I HADN’T HAD A BIRYANI IN YONKS. Then, the other week, we were having a few days away in Sydney, stuffing as many of that fine city’s foodie-treats as we could into our fat faces, and my wife suggested we have tea here, because it’s a bit of a Sydney institution. I didn’t have to be asked twice.

Occupying the midway space between fast food joint and curry house, their specialty is knocking out plates piled high with meat or chicken, spiced to your preferred level, under mounds of long grained basmati, glossy, succulent, and with the occasional crispy bit. I can’t recommend it highly enough.

This started a biryani craving, and my internet research led me to this recipe, which I followed almost exactly (for me) – I used skin-off, boned chicken thighs, cooked my onions in ghee, forgot to add the coriander before cooking, so added it after, did the final cook in the oven. This was a total success. If I’d had this in any restaurant, I’d have been raving about it…in fact, I was raving about it.

So, I strongly suggest you give it a go. It’s fancy enough to be a special, weekend/day off dinner, but not particularly time-consuming.

I served it with just a dollop of plain yoghurt.

Fancying a vegetable/vegan biryani, I thought I’d give it a go and it worked out really well.


Top layer – where you hope to achieve that combination of glossiness, crispness, lightness and fragrance.

Basmati rice 450 grams

Water 3 litres

1 star anise

10 cloves

6 green cardamom pods.

2 tbsp salt

5 Bay leaves

Middle layer – where the onions bring succulence and sweetness and the coriander adds that soapy floral note.

5 or 6 medium brown onions

Vegetable oil, I used sunflower

Copped fresh coriander.

Bottom layer – where the protein and your own choice of seasonal/available vegetables, contained in a delicious sauce bring the texture and an intense hit of spicy flavour.

A few potatoes, cubed

A couple of carrots, sliced

Half a green capsicum, chopped

Half a cauliflower, broken into florets

Tin chickpeas, drained

2 cups soya yoghurt (or 1 tin coconut milk)

Vegetable oil (I used sunflower)

6 garlic cloves

2 tsp ginger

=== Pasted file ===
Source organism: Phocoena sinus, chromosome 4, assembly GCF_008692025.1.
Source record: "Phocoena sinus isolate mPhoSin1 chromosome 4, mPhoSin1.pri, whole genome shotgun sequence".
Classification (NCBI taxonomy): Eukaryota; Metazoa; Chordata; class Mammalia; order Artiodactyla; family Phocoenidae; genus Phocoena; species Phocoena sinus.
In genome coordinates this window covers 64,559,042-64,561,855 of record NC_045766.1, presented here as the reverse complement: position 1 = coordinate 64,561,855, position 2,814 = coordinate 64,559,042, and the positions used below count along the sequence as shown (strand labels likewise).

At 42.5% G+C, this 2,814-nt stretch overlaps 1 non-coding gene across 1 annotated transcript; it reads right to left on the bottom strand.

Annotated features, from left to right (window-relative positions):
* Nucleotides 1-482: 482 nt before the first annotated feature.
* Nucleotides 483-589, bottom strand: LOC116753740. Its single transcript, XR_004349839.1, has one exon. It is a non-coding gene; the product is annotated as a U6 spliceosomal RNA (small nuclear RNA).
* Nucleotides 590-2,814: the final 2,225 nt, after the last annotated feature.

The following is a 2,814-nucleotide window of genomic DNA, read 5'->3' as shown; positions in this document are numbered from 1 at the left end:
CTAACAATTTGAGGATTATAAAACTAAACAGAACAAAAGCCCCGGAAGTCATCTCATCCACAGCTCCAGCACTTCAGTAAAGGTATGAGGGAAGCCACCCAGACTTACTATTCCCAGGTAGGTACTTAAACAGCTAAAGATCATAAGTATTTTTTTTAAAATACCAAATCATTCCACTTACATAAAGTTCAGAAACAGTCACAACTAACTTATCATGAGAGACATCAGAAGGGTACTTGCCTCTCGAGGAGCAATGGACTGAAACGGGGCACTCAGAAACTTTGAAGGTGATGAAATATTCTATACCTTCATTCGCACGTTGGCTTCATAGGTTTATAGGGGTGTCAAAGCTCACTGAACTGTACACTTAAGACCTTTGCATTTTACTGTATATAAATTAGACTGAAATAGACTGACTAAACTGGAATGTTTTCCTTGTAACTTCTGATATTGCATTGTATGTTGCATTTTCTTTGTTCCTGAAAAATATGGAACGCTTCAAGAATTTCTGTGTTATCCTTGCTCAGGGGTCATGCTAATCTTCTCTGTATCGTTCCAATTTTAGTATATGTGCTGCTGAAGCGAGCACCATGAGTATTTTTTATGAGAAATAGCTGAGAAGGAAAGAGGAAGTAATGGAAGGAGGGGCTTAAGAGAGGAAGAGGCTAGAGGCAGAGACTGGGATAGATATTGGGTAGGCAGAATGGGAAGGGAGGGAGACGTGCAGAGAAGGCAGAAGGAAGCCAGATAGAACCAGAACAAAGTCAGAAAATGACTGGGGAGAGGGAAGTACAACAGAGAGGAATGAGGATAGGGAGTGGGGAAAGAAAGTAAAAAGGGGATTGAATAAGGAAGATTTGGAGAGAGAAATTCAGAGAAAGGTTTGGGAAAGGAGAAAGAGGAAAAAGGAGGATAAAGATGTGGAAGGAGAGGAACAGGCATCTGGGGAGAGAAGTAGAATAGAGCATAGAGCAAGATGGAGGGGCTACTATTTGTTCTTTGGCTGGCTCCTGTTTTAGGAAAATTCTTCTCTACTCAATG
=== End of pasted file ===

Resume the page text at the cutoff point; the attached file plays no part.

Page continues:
½ tsp turmeric

¼ tsp cinnamon

½ tsp ground cardamom

½ tsp cayenne

2 tsp garam masala

2 tsp ground coriander

1 tbsp ground cumin

2 tbsp paprika

Salt to taste (approx 1 ¾ tsp)

About a cupful of water

1. Slice onions. Gently fry them in the oil until caramelised, golden and sweet. Resist the urge to over cook them.

2. Bring water to the boil in large saucepan. Add vegetables according to length of cooking time (I added spuds and carrots, then cauliflower and capsicum 5 minutes later) and boil until they are partly cooked. Remove with a sieve or slotted spoon.

3. Add rice, spices and salt to water and cook for 4 mins, then drain.

4. I blended together the garlic, ginger, oil and yoghurt, (but you can do this by hand, if you prefer) then put it in a bowl with the spices and a drop of water.

5. Add the par-cooked vegetables and chick peas to the mix and make sure it’s well-mixed.

6 Put the veg and spicy sauce mix into the pan.

7. Layer on the caramelised onions.

8. Sprinkle the chopped coriander leaves evenly over the top.

9. Add the par-cooked rice (leaving the whole spices in).

10. Put the lid on the pan, and place in the oven at around 200°C for about 30 mins. You’ll smell when it’s done.

Once more, I’d forgotten to take a photo of the finished meal, so here’s one of some of the leftovers I took to work the next day.

There’s an interesting article on vegetable biryani here. I know you should never read the comments, but fuck me…!